Why you should keep an eye on Mexico

Words by Lorena Seligson (May 2020)

Photography by Peter Sánchez & Manglar Magazine

Why you should keep an eye on Mexico image 1

"There is no way I'm going back to Mexico. I can't stand to be in a country that is more surrealist than my paintings". - Salvador Dalí

And so it is. Mexico is a surreal place and culture. The perfect place for amazing adventures, discoveries, and food. Here you will live many experiences and see many things not often seen. In Mexico surrealism, beyond an artistic movement, is an ingredient in its genetics which gives Mexico that folkloric punch, this are some reasons to keep an eye on this crazy lovely country:

Smells Like Mexican Spirit: The food, the soil, the soul, the aromas, the people, their unique ingredients. Mexico has more than 16 appellations of origin, including Vainilla de Papantla, Chili Habanero, Mango Ataulfo, Coffee from Chiapas and its "liquid spirits", world-famous Tequila and popular Mezcal have their super interesting, charming siblings and cousins such as Bacanora, Tequila's half-brother from Sonora. Pox a "corny" cousin from Chiapas. Sotol, Mezcal's uncle from Chihuaha. Charanda "la tía aguardientosa" from Michoacán and the family keeps growing with Mexican versions of whisky, gin, genever, vodka and even non-alcoholic spirits like Runneght.

Liquid Love: There's a theory that says the first "shaker" was a pumpkin in which Aztecs used to "chill" Cacao for Hernan Cortés. Mexico has always been a very welcoming and warm country. Apart from distillates and hospitality. Mexico has super exciting and unique options when talking about "fermentados". Since thousands of years ago, Pozol, Tejuino, Tepache, Pulque have been hydrating our culture and even nowadays some bartenders use them as ingredients on their menus. Mexican liquors are also getting hot and trendy, such as super popular, loved by bartenders, Ancho Reyes, Yolixpa which is a Mexican medicinal sort of "amaro" and brand new Nixta, a liquor made out of corn, "Sin maíz, no hay país", which means something similar to "no Corn, no Country".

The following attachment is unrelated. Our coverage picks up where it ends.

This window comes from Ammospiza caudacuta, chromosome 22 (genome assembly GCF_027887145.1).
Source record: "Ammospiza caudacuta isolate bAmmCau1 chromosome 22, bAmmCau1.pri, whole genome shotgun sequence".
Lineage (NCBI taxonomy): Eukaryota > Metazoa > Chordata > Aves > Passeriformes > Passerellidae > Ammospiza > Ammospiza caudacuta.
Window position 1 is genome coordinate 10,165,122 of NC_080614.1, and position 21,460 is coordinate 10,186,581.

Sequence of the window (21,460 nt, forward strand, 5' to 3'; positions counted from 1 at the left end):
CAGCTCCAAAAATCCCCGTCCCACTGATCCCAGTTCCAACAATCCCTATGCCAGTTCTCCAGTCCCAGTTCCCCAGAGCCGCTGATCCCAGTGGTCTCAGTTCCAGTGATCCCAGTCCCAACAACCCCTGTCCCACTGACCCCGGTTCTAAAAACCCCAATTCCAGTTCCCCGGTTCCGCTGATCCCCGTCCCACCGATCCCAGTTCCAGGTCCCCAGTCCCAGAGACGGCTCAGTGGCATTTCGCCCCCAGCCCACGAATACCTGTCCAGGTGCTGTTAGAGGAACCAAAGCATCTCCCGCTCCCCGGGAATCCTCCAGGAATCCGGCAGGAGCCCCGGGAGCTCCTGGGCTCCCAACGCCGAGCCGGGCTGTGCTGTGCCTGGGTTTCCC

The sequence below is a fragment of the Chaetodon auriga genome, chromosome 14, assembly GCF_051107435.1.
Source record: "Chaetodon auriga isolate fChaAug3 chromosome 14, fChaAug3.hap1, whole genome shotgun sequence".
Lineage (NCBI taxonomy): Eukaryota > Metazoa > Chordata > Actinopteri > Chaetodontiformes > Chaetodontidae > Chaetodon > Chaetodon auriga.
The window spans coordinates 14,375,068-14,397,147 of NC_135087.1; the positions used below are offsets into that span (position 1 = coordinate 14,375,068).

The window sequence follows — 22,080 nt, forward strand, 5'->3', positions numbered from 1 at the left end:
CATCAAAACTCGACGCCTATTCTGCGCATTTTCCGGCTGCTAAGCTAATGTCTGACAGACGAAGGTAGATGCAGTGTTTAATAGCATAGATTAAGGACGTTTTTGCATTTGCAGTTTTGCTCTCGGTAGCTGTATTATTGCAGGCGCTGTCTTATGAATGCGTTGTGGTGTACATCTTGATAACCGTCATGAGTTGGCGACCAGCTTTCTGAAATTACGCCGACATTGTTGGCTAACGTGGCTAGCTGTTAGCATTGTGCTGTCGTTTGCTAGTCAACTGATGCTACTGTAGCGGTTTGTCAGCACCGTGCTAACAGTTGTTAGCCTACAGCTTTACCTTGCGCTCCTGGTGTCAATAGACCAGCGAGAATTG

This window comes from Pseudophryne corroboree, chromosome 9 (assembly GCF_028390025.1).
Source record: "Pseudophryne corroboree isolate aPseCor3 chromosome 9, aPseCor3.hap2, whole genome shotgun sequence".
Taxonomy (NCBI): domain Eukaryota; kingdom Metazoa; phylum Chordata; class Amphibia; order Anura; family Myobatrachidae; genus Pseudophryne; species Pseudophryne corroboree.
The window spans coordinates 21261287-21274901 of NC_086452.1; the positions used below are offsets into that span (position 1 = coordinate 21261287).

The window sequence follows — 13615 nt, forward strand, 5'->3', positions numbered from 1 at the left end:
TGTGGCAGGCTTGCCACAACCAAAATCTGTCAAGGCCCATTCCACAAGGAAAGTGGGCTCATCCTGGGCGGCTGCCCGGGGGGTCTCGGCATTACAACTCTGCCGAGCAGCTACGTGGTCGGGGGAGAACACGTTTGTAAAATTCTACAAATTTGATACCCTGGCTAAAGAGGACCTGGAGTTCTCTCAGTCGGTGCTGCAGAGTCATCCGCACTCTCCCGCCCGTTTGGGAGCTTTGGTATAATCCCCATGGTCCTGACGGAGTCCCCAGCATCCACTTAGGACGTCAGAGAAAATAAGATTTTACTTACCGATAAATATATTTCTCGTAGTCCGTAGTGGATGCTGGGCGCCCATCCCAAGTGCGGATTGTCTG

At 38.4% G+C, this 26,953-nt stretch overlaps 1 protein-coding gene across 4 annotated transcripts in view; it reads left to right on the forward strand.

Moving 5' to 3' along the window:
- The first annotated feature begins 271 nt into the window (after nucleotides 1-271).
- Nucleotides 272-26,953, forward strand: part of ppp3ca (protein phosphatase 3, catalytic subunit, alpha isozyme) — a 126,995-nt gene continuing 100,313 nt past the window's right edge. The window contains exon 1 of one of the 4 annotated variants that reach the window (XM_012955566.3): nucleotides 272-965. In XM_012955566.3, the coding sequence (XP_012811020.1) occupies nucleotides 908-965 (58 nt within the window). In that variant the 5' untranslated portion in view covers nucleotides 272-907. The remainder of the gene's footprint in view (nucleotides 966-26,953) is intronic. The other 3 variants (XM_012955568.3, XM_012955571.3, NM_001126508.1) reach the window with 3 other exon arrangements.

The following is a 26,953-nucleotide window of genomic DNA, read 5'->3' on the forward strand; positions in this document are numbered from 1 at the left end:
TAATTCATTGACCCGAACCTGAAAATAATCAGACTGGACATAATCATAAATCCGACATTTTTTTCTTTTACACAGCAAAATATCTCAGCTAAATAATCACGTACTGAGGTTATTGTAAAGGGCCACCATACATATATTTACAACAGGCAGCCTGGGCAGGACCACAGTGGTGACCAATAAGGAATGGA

On top: While New York and London have always been on top of the lists. Mexican bars are making some noise. In addition to folkloric and authentic cantinas, there is Limantour, now in the Top 10 of the World's 50 Best Bar list. Hanky Panky one of the first Speakeasies in Mexico City in 65th place. And Fifty Mils, Kaito, Café Ocampo, Madre Café, Nortico, Arca, Hormiga Negra, Dodo, Yellowbird, and many more bars which are now hotspots leading South American bar culture are nominated for Tales of The Cocktail Spirited Awards, not to mention two amazing Mexican figures José Luis León and Claudia Cabrera nominated for International Best Bartenders.

Barra Mexico: The most important Bar Show in Latin America and the first one in the world to have a neutral carbon footprint. Such a fun and enriching event which brings together the entire bar industry. Without a doubt, there's a before and after Barra Mexico in terms of evolution of the spirit business in Mexico.

Unfortunately, sometimes being a bartender, bar owner, distiller, a winemaker in Mexico is a real challenge. Bartenders depend mostly on tips. This means the majority of bartenders can't apply for credit, mortgages, or plan for retirement. For bar owners, there is not so much support from the government, rents are usually high and sometimes they face difficulties with Mexican cartels demanding "protection money". Distillers and winemakers have to pay ridiculous amounts of taxes, however, Mexico is always willing to create, surprise and embrace. A country full of folklore and hospitality with a surrealist charm. Without a question, I would say Mexico City soon will be one of the World's great cocktail capitals.

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